Real death, though, is quite different. The horror of premature death is something relatively few of us experience. When society executes, part of me believes that society should witness it. Not sensationalized, not to rejoice in, but to remind us that We The People determined that death was warranted. We should be horrified, and that horror should help us commit ourselves to preventing the need for further horrors.
When the execution is held in private, we experience it second hand. Those who report what they saw cannot help but influence our own opinion of what occurred. If they're horrified, they'll tell us we should be horrified. And why.
Second-hand horror pales in comparison to the real thing.
Were I condemned to die, I think I'd prefer the firing squad. Or the guillotine. Every execution is a violent act, and (this is just my opinion) I prefer not to disguise it. That's just me. Ideally, I'd be placed at ground zero of a nuclear explosion. The worst part, I'd think, is the anticipation, regardless of how it's actually done. In my mind, the real cruelty is an extended stay on death row, spending years wondering if this appeal will be the last.
Then again, I believe in law and society, and if I were convicted of a capital crime I would likely demand to be put to death immediately. But I'm not likely to end up in that situation; those who are, are far more likely to take every advantage they can, to extend their time on this earth.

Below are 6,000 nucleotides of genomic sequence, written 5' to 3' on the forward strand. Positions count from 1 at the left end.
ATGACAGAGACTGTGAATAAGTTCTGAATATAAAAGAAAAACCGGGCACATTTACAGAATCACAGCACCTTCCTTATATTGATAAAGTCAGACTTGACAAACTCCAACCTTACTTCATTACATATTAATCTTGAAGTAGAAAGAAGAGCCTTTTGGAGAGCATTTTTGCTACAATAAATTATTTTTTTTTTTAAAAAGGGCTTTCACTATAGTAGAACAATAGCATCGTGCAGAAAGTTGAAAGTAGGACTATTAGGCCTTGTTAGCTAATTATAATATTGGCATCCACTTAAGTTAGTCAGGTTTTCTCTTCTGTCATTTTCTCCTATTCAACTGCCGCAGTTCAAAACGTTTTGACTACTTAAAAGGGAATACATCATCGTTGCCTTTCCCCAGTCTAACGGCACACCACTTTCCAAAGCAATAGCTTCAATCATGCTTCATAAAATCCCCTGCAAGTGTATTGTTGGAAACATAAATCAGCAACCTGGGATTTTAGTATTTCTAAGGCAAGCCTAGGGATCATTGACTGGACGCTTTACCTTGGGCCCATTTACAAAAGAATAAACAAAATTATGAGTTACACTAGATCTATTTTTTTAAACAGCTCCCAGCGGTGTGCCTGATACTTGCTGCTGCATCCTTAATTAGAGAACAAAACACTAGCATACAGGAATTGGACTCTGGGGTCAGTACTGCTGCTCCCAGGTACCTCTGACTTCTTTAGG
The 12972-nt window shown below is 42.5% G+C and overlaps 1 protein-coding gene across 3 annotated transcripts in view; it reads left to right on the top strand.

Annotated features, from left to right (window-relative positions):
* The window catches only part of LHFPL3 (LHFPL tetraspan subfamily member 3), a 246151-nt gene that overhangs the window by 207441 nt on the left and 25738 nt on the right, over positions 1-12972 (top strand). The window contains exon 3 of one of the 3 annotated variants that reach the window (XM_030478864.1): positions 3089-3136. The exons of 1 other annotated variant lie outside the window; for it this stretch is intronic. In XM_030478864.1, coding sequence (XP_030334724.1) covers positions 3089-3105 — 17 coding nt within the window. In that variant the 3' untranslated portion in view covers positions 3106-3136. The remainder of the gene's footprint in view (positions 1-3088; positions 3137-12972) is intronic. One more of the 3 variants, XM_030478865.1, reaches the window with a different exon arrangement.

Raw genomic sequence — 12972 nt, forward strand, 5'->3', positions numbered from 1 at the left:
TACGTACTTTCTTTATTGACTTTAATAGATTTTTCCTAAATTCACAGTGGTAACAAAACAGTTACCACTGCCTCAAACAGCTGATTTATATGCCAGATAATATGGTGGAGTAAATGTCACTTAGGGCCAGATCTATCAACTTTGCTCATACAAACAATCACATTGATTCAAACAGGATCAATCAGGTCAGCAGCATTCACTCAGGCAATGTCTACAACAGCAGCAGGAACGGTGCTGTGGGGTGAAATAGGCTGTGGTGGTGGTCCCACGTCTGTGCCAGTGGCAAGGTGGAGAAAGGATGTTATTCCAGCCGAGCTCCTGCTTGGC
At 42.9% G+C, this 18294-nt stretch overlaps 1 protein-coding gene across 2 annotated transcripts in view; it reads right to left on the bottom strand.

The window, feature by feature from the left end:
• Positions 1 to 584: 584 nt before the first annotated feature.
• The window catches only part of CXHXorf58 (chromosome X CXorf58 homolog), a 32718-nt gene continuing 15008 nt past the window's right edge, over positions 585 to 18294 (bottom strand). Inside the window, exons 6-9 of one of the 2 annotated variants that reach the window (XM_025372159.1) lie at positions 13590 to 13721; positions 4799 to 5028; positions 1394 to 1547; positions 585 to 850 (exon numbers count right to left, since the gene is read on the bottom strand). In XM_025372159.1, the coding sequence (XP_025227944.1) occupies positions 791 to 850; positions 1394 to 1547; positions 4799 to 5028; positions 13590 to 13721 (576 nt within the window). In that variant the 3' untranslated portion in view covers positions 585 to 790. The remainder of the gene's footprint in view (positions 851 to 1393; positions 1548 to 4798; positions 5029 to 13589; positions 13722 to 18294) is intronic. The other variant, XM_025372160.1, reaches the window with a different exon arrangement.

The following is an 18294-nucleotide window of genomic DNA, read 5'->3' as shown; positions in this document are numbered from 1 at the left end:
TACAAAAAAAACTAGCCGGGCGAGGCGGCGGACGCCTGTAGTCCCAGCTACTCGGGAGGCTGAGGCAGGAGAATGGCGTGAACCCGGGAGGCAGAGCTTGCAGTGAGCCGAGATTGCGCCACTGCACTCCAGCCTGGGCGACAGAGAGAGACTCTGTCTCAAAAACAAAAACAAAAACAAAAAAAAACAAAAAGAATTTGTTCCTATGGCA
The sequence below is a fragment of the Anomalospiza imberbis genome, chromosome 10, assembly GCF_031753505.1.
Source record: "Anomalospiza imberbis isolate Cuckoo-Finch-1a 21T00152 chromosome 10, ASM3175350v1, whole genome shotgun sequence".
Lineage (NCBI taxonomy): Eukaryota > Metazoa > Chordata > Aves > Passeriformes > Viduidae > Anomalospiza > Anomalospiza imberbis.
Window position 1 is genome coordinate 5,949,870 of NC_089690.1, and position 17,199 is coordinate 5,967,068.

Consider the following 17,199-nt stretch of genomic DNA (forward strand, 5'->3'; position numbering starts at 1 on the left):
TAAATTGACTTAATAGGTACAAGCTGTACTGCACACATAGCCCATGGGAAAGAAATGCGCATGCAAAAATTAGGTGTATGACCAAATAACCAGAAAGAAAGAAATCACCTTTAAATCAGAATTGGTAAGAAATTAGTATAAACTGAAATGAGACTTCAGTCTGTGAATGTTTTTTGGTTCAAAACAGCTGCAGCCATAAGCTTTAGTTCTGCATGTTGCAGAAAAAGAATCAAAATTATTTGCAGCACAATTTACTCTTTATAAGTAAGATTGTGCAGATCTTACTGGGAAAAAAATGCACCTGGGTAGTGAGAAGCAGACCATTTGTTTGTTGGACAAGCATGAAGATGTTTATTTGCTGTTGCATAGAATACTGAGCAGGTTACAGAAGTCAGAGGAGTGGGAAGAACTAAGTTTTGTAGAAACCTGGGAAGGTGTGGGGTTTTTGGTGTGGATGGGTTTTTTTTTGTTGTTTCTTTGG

I believe in the legitimacy of the death penalty. I'd be thrilled if we lived in a society whereobody committed crimes for which the law demanded execution. But as long as we do, I feel it is appropriate to use it. It should never be a cause for celebration when society kills. And society should not look for excuses to kill. But when society is threatened by the lawlessness of citizens, it must have the means to protect itself, or it will die. When government cannot control the lawless, citizens will band together and take the law into their own hands. Consider Revolutionary France or modern-day Beirut.
As Benjamin Franklin remarked at the signing of the Declaration of Independence, "we must all hang together, or most assuredly we will all hang separately." Society works because we let it, indeed we demand it. When laws can be flaunted, when the laws routinely fail to protect those who obey them, we are all in jeopardy.